It is widely agreed that income inequality has increased in OECD countries over the past two decades. Most of the debate has focused on the distinction between skilled and unskilled workers. However inequality increased not only among those with different observable traits but also within groups of workers with the same characteristics such as gender, race, education and experience. This poses a challenge for theories that try to explain the rise in overall earnings inequality. Indeed, is income inequality within groups explained by the same reasons that have led to income inequality between groups? It appears that some reasons are specific to inequality within groups. For instance, greater access to education has led to some confusion about the standard associated with the same educational level. Consequently, innate ability plays an increasing part in the determination of workers’ rewards. Similarly, the reduction of the size of the public sector may have contributed to the rise of the variability of the demand for skills. However, the central reason – innovation, notably the introduction of new technologies – is common to both types of inequality but it acts on within‐group income inequality through specific channels. Among the latter are the role of innate ability, the shift toward a decentralised wage determination system, and the changes of the demand for skills. Therefore, the explanations of within‐group inequality are complementary to the ones associated with between‐group inequality and thus help to explain the rise in overall earnings inequality.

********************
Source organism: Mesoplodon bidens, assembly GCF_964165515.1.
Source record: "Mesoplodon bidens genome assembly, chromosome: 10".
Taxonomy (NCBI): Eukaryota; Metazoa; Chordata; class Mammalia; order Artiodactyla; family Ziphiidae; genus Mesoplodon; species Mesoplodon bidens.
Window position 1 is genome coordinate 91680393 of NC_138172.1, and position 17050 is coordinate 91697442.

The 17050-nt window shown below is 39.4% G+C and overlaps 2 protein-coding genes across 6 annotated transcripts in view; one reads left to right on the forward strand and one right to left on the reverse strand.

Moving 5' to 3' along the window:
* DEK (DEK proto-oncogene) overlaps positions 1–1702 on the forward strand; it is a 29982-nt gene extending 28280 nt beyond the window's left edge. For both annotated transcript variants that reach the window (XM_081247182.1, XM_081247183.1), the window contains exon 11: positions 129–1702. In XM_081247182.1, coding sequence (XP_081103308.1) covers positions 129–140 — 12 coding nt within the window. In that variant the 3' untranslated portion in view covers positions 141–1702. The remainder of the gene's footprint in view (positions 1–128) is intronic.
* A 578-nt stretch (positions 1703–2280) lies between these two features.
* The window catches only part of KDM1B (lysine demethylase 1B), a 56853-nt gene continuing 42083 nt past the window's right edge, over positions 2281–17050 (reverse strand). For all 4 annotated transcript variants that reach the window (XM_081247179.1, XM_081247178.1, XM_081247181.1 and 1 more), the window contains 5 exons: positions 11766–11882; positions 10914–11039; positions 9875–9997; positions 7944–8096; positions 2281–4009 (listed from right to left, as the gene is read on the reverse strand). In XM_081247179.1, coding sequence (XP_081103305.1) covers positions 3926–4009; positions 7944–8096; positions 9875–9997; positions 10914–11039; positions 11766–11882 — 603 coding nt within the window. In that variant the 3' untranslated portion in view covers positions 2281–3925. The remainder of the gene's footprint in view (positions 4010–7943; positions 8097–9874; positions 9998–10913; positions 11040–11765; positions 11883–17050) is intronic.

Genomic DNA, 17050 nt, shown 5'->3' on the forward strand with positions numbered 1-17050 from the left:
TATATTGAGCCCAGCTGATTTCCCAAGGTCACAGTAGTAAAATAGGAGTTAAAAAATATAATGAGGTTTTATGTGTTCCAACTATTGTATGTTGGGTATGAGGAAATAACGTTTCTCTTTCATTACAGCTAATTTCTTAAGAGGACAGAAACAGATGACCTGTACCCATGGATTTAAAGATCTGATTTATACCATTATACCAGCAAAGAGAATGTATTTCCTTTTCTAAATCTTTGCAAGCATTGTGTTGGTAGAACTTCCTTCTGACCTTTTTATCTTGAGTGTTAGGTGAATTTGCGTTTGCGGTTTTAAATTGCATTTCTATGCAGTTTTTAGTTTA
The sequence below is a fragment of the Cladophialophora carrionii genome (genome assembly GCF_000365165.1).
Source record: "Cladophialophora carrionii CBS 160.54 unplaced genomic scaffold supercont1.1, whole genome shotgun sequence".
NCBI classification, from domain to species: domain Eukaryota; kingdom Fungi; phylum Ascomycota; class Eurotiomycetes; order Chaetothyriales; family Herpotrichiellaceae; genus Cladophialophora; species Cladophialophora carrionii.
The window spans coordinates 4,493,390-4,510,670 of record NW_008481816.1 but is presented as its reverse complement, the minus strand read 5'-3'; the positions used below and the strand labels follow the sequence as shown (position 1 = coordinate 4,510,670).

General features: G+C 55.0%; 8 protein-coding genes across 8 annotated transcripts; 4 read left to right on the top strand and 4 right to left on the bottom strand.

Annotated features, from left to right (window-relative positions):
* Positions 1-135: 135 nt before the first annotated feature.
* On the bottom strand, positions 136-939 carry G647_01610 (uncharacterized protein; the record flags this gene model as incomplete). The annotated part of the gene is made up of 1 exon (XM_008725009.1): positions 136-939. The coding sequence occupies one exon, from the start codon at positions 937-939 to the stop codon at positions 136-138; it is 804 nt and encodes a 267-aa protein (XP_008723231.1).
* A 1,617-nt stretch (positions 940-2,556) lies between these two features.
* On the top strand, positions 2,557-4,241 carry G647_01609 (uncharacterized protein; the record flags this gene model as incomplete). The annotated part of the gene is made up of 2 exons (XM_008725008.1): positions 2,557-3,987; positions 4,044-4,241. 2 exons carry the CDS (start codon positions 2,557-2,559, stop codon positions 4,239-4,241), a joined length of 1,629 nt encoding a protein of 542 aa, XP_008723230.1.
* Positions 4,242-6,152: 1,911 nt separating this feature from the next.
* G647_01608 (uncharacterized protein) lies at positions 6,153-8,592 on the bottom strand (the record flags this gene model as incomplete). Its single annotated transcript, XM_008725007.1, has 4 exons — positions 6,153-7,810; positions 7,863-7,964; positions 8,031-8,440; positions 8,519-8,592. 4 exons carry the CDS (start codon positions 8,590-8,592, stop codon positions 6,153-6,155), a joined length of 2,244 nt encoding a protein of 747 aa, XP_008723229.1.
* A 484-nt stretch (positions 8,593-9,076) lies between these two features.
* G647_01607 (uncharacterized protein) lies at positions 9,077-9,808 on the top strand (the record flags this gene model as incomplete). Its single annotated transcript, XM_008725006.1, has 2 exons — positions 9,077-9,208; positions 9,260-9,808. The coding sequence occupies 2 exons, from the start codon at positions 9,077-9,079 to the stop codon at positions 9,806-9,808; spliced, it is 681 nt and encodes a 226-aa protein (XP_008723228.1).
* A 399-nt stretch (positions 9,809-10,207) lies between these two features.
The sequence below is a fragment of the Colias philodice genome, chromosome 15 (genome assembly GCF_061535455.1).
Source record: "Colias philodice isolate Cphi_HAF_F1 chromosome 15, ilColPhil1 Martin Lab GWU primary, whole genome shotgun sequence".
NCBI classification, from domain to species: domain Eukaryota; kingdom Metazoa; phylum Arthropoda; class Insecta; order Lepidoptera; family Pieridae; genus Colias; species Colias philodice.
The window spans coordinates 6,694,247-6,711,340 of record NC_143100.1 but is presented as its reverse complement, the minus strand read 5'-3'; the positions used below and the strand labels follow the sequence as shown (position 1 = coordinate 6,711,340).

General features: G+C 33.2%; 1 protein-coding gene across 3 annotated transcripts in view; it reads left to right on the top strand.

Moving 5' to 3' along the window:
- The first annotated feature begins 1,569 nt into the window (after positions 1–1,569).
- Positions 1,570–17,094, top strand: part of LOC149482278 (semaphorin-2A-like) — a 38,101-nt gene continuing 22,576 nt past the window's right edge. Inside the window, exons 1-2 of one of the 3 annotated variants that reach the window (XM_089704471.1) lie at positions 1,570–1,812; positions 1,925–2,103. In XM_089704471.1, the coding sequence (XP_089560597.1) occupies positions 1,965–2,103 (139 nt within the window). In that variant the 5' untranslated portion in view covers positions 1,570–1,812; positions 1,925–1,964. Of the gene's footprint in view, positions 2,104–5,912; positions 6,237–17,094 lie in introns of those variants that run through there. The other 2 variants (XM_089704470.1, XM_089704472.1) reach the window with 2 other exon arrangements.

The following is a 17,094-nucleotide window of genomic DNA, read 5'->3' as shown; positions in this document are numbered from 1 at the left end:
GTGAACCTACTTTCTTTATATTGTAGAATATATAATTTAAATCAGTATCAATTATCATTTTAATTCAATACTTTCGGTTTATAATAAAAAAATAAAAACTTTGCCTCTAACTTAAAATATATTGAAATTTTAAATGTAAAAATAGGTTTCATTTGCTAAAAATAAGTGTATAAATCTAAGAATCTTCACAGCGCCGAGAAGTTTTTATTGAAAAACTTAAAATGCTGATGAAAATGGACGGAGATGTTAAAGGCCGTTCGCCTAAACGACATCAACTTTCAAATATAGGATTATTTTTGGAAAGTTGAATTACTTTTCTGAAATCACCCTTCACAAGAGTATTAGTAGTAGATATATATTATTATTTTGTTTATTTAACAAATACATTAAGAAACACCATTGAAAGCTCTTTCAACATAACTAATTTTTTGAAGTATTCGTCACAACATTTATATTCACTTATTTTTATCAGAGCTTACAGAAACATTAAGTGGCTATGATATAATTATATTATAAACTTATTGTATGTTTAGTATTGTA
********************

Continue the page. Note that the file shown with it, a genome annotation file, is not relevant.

Svizzero, S. and Tisdell, C. (2003), "Income inequality between skilled individuals", International Journal of Social Economics, Vol. 30 No. 11, pp. 1118-1130. https://doi.org/10.1108/03068290310497486Download as .RIS
MCB UP Ltd
Copyright © 2003, MCB UP Limited